Siemens has bitter taste in its mouth after being left out of Microsoft's UC.
The grape harvest is taking longer than usual in the unseasonably chilly and damp northern California wine country, where Spencer took time out to do some serious sampling.
Its well-known that the oenophile Feline loves the taste of the grape, even the tangy sour vintages that his sources occasionally serve up as he gads about the tech centers and vineyards around the globe.
By the time he hopped onto a 777 out of San Francisco International, the pickled Puss had gotten his fill from a tipster who explained just why Siemens Communications was so bitter about Nortel Networks getting a prominent role in the Microsoft Unified Communications launch.
Just how bitter could be seen by the lengths to which Siemens went to tell any scribe who would listen why Microsofts UC is not all its cracked up to be.
With a tongue loosened by a liberal dose of top-rank cabernet, the tipster spilled the deets about the origin of this corporate angst. It turns out Siemens whole OpenScape suite of IP telephony offerings that came out a few years ago is based entirely on Microsoft technology and was developed back when the two companies had cozied up. Naturally Siemens thought that it would have an inside track on an integration partnership with UC.
Instead, Siemens wasnt even asked, even though Microsoft looked at all the players before it selected Nortel.
The jilted suitor may have lost out, the tipster burbled, because Siemens Communications future was uncertain at the time. The word was that the parent company was shopping the group around and even thinking about spinning it out.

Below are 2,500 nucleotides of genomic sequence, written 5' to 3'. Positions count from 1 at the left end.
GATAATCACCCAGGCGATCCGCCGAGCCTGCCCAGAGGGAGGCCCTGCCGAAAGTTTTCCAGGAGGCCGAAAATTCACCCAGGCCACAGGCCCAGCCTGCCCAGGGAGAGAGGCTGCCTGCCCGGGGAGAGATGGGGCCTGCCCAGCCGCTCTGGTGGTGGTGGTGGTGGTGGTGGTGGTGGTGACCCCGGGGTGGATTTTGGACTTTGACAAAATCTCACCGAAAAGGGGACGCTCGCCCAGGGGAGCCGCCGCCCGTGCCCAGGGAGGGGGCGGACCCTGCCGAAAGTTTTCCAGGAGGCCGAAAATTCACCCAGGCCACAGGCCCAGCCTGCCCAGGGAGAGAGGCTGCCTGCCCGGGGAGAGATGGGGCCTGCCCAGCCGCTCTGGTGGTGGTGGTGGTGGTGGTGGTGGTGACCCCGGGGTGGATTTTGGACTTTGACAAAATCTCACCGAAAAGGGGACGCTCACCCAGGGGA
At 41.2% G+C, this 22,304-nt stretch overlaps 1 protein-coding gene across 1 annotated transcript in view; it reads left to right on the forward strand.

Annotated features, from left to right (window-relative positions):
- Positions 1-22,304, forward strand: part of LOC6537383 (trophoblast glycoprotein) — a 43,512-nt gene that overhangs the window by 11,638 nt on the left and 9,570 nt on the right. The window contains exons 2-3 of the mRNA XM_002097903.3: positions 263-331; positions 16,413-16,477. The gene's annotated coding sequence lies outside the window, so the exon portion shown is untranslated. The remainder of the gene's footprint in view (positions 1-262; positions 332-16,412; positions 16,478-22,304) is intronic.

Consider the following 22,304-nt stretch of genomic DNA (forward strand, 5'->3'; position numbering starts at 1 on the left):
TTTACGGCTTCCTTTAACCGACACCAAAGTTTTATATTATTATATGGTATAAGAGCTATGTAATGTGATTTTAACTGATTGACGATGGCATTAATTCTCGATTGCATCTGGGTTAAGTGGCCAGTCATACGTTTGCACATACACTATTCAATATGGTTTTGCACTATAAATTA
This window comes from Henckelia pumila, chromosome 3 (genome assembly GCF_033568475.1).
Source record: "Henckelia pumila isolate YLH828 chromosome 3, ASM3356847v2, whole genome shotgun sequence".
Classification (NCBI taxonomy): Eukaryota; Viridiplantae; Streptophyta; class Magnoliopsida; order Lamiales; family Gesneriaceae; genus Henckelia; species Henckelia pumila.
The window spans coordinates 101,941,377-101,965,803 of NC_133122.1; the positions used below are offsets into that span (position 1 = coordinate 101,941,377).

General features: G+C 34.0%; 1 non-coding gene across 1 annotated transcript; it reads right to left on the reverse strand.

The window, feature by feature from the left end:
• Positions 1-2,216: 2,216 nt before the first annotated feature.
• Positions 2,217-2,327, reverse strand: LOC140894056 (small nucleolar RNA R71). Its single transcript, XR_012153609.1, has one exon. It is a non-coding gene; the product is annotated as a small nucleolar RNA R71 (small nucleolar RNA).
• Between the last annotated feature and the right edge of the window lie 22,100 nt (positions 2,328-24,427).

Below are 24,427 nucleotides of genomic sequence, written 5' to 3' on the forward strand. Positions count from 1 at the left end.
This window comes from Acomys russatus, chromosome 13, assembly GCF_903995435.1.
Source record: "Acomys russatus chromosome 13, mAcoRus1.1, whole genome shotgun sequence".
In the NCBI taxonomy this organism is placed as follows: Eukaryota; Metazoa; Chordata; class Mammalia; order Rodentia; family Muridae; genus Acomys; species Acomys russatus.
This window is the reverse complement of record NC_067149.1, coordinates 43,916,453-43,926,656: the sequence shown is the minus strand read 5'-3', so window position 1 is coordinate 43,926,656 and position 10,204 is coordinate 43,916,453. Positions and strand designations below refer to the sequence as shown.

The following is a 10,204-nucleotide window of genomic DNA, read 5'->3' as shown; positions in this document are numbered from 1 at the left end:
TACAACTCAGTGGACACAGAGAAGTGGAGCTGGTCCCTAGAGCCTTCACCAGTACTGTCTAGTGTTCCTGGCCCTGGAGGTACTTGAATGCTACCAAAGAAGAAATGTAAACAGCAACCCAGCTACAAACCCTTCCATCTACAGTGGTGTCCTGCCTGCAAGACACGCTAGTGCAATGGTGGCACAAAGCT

Microsoft had even "started down the path" with someone else besides Nortel, but that apparently didnt work out, slurred the source. The tipster wouldnt say who the new prospect was, even after the tippling Tabby poured him another glass.
"Avaya," guessed the fuddled Feline. "Maybe that didnt work out because Avaya wasnt willing to give up as much as Microsoft wanted."
"Microsoft is a very, very demanding partner," mumbled the tipster, nose to the table.
Spencer returned from his yearly fall pilgrimage to Orlando for the Gartner Symposium/ITxpo with more than a healthy tan. An exec told him that the wisdom mongers at Gartner know there is one question they should never ask Michael Dell if they want him to ever take the stage again at their annual Disney World clambake.
They can ask any other question but can never remind Michael about his flip comment in 1997 about what he would do if he were running Apple. For those who dont remember, the answer was, "What would I do? Id shut it down and give the money back to the shareholders." Apples stock value surpassed Dells in 2006 and hasnt looked back yet.
"Ill bet Dell would love to figure out a way to clone the iPod, the iPhone and Steve Jobs to get back on top in the sales sweepstakes," snickered the Grimalkin.
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